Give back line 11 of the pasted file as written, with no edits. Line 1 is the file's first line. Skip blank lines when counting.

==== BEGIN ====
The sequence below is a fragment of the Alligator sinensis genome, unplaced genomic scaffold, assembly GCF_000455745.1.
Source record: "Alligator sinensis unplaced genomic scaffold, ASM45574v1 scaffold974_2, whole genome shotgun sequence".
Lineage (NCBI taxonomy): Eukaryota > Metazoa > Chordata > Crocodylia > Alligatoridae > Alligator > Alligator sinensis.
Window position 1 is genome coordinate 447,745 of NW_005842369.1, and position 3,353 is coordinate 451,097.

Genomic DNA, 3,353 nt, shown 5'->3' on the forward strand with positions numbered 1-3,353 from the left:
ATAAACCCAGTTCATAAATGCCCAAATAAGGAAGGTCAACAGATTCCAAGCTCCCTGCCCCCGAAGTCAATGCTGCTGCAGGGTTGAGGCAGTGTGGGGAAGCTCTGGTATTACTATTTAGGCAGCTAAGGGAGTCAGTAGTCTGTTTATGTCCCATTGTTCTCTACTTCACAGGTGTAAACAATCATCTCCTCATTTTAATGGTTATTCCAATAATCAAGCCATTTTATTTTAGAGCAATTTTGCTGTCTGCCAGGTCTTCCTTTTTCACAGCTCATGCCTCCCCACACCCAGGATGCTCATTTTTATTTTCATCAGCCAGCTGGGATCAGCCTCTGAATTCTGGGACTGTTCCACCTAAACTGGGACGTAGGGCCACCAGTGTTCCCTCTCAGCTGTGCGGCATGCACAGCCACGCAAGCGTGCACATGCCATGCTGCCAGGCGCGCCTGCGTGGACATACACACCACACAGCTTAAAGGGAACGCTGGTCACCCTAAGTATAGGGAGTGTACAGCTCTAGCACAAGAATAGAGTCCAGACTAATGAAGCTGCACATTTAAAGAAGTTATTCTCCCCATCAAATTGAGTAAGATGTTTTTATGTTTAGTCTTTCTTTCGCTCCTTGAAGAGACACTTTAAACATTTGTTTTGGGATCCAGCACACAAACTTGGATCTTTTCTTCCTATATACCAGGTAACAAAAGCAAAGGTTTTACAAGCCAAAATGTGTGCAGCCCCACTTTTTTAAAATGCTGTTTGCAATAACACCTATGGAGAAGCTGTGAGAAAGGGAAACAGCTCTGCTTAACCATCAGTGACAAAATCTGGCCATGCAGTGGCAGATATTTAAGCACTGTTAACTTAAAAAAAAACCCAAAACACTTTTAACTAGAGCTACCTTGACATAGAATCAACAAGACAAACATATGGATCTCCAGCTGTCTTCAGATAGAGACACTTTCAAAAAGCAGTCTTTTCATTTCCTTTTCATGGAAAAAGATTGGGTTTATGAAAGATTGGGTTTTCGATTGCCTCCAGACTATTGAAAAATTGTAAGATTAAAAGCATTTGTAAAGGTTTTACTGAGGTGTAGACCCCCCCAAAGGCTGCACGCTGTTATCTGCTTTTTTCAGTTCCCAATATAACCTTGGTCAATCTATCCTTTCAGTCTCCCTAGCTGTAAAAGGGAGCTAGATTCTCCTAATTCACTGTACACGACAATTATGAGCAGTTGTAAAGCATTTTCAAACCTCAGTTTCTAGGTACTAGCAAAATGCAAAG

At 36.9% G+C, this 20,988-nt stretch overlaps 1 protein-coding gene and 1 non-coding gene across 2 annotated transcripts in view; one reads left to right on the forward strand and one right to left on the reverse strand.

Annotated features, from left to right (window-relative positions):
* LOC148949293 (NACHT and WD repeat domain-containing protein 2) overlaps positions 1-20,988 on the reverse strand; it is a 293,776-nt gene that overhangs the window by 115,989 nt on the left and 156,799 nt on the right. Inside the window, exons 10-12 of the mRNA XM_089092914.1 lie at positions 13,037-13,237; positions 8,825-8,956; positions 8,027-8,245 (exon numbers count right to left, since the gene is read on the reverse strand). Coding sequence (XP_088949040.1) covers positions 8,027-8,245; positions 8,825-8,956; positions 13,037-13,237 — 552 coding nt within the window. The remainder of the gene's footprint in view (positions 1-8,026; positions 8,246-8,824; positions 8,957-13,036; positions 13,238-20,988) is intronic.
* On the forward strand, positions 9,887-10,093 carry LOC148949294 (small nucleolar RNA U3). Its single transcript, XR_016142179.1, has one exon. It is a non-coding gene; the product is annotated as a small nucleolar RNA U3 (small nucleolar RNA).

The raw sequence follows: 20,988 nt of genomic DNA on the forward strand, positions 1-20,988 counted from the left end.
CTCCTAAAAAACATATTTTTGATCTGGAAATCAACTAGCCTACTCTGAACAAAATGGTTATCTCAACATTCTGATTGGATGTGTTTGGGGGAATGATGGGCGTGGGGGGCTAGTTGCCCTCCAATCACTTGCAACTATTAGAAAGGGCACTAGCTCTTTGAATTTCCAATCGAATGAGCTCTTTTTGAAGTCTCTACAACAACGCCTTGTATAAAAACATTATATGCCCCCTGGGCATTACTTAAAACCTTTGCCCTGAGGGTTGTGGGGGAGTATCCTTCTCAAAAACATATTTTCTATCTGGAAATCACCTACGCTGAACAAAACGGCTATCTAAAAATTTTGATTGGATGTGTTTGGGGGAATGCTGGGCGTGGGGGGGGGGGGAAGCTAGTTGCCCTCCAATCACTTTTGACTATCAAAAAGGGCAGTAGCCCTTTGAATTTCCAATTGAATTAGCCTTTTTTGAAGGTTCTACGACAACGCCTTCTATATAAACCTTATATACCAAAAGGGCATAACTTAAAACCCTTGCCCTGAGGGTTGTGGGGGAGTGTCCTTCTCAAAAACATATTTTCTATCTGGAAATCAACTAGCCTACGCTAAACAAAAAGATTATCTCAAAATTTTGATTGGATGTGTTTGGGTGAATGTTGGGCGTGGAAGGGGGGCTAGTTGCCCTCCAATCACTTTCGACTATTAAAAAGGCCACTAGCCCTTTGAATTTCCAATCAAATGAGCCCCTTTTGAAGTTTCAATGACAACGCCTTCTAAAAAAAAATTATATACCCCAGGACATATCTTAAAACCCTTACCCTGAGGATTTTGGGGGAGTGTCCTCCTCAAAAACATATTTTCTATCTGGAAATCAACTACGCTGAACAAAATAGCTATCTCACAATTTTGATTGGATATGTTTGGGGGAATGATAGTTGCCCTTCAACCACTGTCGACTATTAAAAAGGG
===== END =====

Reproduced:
The raw sequence follows: 20,988 nt of genomic DNA on the forward strand, positions 1-20,988 counted from the left end.